BLOGS: Fair Labor Standards Act Law

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Friday, July 31, 2009, 2:23 PM

When Is a Discharge Not a Discharge?

Section 3(d) of the Fair Labor Standards Act, as well as many state laws modeled on it, defines "employer" as including "any person acting directly or indirectly in the interest of an employer in relation to an employee." This seemingly circular language is the reason that the Department of Labor, as well as many plaintiffs' attorneys, is not content to name only the employer as a defendant in wage-hour litigation; instead, at least one owner, executive or other responsible individual is typically thrown into the mix, a tactic which never fails to gain the attention of the person(s) hailed into court.

That's often as far as it goes; rarely do the interests of the defendants diverge, and the outcome, favorable or not, is usually binding on all parties. However, upon occasion there are distinctions, and they can prove extremely vexing for the individuals. An example of this circumstance is found in the July 27 decision of the US Court of Appeals for the Ninth Circuit in Boucher v. Shaw, Thelma Boucher, Ardith Ballard and Joseph W. Kennedy III were employees of a Las Vegas "hotel, casino and bowling center," the Castaways, which filed for Chapter 11 in 2003. Seven months later, the three were among those discharged in conjunction with the failed reorganization of the employer. They filed suit in Nevada state court, claiming unpaid wages and vacation and holiday pay; they were joined in the litigation by their union, Culinary Workers Local 226, which wanted dues payments which the employer had withheld from employee wages but had not forwarded to the union. Named as defendants were the CEO, HR Manager, and CFO of the defunct company; the first two held the entire ownership interest in the Castaways. After the case was removed to federal court, the district court dismissed all claims, and the plaintiffs appealed.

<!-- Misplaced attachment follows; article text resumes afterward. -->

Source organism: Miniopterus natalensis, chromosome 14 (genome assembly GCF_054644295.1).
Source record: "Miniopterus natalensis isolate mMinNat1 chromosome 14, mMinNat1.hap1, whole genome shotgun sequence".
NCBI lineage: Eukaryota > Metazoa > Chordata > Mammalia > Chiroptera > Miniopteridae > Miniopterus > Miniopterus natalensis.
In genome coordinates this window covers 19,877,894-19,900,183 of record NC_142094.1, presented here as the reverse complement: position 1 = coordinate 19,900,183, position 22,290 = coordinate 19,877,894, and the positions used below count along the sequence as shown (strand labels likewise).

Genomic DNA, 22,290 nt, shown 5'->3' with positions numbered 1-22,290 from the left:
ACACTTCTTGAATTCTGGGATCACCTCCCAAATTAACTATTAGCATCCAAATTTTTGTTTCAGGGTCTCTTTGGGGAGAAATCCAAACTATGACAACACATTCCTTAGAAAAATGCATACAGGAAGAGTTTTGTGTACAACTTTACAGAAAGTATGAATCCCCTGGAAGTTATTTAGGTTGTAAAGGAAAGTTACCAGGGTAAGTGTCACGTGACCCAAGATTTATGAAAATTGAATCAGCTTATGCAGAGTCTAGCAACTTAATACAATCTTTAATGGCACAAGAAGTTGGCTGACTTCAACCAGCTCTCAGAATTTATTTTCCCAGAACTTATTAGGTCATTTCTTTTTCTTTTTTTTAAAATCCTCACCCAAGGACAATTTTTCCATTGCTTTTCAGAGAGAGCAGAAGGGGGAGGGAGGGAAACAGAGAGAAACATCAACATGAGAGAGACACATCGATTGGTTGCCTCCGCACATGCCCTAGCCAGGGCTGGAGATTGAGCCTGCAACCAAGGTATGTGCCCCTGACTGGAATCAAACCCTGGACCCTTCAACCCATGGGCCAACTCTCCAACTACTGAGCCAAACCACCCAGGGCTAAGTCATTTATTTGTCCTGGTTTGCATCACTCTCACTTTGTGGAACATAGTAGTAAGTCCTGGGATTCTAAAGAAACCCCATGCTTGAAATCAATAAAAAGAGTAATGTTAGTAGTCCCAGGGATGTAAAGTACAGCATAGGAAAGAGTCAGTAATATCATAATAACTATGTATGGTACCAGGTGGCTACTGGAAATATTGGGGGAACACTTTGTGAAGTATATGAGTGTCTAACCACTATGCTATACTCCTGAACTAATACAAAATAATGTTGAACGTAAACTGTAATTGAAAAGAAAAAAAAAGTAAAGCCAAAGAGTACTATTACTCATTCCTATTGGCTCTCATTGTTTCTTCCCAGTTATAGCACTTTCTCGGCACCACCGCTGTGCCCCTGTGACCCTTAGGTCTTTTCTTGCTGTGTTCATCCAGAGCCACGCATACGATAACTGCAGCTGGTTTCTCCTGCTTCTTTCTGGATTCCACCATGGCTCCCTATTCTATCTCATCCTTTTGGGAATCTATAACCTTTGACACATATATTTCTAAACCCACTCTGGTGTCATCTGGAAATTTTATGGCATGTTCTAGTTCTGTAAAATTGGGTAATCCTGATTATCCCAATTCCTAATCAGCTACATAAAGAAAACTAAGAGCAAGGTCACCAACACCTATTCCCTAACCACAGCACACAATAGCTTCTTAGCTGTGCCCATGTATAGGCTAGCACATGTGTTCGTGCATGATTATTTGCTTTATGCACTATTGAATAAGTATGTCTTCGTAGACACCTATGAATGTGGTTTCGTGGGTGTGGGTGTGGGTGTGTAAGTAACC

The Ninth Circuit first asked the Nevada Supreme Court for an interpretation of state law, and received the reply that the three managers could not be sued as "employers" under state law since the Nevada definition does not mirror the federal one. That wiped out the appeal as it related to vacation and holiday pay, also disposing of the union's dues claim. As to the unpaid wages count under the FLSA, however, the court reached a different conclusion: While the managers didn't challenge their status as "employers" under federal law, they asserted their wage payment duties ended with the liquidation of the Castaways in the bankruptcy court. While the court said the defendants hadn't explained their defense clearly, that didn't matter; "the managers are independently liable under the FLSA," so the bankruptcy had no effect on their obligations to the plaintiffs.